This initiative would increase criminal penalties for human trafficking.  It also requires that anyone convicted of human trafficking must register as a sex offender.  The measure really has no opposition of which to speak.  We wonder why the proponent of this measure, former Facebook executive Chris Kelly, didn’t simply ask the legislature to pass this measure into law?  It’s hard to believe that it would not have passed unanimously and then been signed into law by the Governor.  We recommend a yes vote on Prop. 35.

We think that California’s “Three Strikes And You’re Out” sentencing provisions have been effective and reducing criminal activity in our state.  While this measure proposes what we consider to be a very modest modification to Three Strikes, we feel it materially weakens the policy.  This measure would require that the last felony for the third strike not be of a non-serious, non-violent offense.  Unfortunately that means that many serious crimes would no longer trigger the 25 years to life sentencing provision, including elder abuse, child abuse like to cause injury or deal, spouse abuse, arson, solicitation for murder, and more.  The measure, if passed would also allow close to 3,000 inmates currently serving third-strike sentences to seek a reduction in their terms.  We recommend a no vote on Proposition 36.

You might as well just call this the “make our groceries cost a lot more” measure.  This measure would require the labeling of many foods as having been genetically modified.  Newsflash: most foods are modified this way – it’s called scientific advancement.  This measure’s proponents are primarily in the organic food business and see such a measure as beneficial to their bottom line.  But the biggest supporters of 37 are the trial lawyers, as this initiative is written in a way that will allow for an untold number of frivolous lawsuits all of which will drive up considerably the cost to put food on our tables.  We recommend a no vote on Proposition 37.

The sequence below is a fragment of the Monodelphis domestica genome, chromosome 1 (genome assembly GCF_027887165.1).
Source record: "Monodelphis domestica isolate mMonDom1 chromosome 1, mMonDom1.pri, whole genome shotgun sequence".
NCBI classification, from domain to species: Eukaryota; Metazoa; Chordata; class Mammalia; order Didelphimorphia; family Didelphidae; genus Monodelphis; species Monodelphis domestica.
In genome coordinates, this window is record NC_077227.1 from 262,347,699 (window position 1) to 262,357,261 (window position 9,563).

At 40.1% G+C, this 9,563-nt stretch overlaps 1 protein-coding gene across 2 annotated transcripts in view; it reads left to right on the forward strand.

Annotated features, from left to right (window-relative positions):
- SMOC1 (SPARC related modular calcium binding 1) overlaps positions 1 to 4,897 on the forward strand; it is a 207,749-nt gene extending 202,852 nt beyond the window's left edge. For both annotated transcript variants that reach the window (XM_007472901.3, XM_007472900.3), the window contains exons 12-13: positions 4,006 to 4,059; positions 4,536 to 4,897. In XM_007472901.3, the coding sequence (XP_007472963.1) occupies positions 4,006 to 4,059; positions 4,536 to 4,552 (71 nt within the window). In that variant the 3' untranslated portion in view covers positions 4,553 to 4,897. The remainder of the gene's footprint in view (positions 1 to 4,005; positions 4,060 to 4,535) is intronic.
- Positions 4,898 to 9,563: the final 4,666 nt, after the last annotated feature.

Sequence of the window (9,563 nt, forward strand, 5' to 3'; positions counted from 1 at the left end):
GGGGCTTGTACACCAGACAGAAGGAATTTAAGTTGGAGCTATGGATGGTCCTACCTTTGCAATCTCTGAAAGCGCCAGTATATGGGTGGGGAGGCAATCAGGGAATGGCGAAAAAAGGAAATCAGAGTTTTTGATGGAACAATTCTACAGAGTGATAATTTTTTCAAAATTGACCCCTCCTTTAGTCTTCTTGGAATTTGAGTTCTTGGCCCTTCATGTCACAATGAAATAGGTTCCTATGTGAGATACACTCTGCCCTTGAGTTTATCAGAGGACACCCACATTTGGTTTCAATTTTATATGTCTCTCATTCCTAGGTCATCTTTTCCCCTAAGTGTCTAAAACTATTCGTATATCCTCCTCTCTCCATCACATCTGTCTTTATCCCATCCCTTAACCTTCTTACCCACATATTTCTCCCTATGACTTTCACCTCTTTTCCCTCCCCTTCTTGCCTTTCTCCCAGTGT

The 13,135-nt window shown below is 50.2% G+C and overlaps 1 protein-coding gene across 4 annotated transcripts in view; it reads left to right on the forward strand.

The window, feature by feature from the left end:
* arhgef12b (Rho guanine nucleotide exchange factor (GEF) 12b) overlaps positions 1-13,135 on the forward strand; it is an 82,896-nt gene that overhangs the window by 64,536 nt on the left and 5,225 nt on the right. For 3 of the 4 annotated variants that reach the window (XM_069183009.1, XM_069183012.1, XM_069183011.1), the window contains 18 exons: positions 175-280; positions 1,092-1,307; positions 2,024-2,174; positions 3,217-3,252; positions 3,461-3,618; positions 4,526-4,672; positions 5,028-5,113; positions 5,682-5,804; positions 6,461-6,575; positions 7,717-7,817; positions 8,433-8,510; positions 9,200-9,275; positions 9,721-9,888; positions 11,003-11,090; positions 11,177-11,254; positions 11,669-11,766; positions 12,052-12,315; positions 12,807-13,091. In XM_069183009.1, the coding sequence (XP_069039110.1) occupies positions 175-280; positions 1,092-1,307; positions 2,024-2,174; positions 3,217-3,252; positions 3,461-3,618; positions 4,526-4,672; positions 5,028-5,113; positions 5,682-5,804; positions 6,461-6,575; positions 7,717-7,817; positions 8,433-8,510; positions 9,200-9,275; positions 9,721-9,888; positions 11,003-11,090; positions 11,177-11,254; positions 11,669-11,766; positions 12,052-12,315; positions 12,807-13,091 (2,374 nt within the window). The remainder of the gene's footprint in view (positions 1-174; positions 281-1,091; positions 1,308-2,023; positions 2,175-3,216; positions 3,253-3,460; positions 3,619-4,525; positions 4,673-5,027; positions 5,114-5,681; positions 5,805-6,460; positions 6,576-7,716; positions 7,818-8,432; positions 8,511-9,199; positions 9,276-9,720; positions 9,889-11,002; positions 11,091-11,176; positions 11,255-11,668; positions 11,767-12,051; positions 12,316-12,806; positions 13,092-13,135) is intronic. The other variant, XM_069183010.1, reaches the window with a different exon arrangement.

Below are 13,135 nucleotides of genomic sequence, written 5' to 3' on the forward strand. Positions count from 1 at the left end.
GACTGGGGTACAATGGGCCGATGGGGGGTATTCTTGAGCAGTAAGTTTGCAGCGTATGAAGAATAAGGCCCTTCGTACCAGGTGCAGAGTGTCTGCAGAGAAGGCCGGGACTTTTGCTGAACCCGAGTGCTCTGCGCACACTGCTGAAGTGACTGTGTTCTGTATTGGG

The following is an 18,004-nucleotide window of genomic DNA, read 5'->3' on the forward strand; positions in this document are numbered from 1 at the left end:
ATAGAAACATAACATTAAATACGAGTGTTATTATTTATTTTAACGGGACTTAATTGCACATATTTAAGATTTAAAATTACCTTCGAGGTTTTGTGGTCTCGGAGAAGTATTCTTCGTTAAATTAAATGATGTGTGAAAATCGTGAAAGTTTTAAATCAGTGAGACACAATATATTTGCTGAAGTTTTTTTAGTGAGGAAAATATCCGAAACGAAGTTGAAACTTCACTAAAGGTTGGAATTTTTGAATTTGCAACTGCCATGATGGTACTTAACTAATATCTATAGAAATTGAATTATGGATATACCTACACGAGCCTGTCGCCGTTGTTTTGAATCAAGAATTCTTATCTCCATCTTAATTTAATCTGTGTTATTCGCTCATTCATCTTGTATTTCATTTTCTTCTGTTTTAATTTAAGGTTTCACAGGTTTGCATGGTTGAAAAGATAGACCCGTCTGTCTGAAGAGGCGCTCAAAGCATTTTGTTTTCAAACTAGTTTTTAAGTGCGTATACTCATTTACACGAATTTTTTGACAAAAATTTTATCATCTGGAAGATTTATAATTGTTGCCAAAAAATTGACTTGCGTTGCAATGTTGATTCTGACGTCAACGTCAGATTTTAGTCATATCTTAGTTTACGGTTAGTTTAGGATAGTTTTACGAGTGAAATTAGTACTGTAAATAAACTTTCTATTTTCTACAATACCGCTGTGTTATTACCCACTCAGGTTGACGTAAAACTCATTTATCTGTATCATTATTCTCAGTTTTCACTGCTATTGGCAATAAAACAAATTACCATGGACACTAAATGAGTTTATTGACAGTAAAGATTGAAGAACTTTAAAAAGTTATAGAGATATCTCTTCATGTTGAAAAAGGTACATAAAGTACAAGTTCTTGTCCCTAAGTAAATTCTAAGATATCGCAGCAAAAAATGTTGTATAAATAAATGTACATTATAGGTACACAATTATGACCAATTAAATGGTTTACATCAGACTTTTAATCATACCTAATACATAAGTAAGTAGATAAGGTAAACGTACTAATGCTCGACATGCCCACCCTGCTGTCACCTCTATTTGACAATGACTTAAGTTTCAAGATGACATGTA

This massive income tax increase was qualified and funded by billionaire heiress Molly Munger.  Although this massive tax hike is being sold more honestly than Prop 30, we still strenuously oppose any increase in taxes simply because California is already taxed enough. Tens of billions of dollars in additional taxes will only serve as more headwinds for California’s economy. Certainly education reform and better prioritization in Sacramento can provide education funding from existing revenue.  We recommend a no vote on Proposition 38.

This ballot measure, placed on the ballot by a wealthy liberal Bay Area hedge fund manager, Tom Steyer, would raise business taxes by about a billion dollars a year on multi-state companies that do business in California.  These companies hire many people in our state, and provide our residents with goods and services.  We have no doubt that much of this additional tax burden will be passed along to California consumers, which is a bad thing.  Rather increase the tax burden on these companies, voters should demand that high taxes and burdensome regulation be reduced on California based-businesses.  We strongly recommend a no vote on Proposition 39.

This “sour-grapes” measure was placed on the ballot after California Republicans were displeased with the State Senate lines drawn by the independent redistricting commission. A “Yes” vote upholds the lines, while a “No” vote sends the lines back to the courts. Proposition 40 will undoubtedly pass on Tuesday. Nevertheless, we recommend a “no” vote to draw greater attention to the flaws and problems with California’s redistricting commission. Our friends at along with the Pulitzer Prize-winning team at ProPublica revealed several examples of how political operatives gamed the redistricting commission. Several redistricting commissioners, who were supposed to be independent, contributed to political campaigns, a fact that was never disclosed to the commission. Many of our state’s problems are caused by half-baked initiatives.  Our “no” vote is intended to send a message that California must fix the commission’s flaws.